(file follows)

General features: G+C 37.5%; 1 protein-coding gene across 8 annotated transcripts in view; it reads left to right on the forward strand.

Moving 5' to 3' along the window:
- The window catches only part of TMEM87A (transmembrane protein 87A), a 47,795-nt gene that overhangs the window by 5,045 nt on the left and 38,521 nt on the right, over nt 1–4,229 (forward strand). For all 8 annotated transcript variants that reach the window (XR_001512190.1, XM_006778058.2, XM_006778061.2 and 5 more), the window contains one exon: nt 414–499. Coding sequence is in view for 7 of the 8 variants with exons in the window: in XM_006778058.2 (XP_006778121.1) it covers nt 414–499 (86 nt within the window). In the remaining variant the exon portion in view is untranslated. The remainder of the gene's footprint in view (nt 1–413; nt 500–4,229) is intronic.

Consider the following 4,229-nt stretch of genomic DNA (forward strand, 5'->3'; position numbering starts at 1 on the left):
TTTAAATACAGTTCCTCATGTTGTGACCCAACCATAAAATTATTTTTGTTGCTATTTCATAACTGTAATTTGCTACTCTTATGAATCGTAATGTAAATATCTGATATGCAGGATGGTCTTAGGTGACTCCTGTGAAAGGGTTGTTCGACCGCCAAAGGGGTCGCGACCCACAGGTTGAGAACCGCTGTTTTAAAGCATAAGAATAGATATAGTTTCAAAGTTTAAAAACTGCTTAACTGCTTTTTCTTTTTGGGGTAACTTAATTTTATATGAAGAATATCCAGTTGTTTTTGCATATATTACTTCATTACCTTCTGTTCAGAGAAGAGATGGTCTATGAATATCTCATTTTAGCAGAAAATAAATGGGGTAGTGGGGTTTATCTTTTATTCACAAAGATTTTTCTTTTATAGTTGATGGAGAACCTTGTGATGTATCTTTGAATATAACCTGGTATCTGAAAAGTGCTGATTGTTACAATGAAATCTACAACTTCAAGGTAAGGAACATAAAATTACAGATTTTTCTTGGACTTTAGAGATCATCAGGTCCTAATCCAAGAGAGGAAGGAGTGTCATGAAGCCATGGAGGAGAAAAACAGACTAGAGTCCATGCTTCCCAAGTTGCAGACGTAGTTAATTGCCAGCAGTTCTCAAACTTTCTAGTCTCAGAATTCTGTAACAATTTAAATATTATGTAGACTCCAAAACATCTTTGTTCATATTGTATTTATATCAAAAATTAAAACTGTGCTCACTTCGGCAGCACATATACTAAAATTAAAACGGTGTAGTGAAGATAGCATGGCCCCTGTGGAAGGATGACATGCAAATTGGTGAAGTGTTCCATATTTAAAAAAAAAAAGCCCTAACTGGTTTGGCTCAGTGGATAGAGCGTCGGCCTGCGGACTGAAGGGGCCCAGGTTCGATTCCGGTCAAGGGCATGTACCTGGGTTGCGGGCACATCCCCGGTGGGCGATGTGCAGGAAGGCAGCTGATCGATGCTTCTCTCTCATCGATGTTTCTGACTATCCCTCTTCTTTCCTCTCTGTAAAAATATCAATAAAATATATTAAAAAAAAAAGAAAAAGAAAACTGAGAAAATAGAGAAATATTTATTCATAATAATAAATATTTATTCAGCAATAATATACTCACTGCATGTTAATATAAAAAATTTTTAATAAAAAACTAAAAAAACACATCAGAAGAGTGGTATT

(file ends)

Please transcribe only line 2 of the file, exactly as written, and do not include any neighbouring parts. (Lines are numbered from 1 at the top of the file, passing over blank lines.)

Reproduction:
Moving 5' to 3' along the window: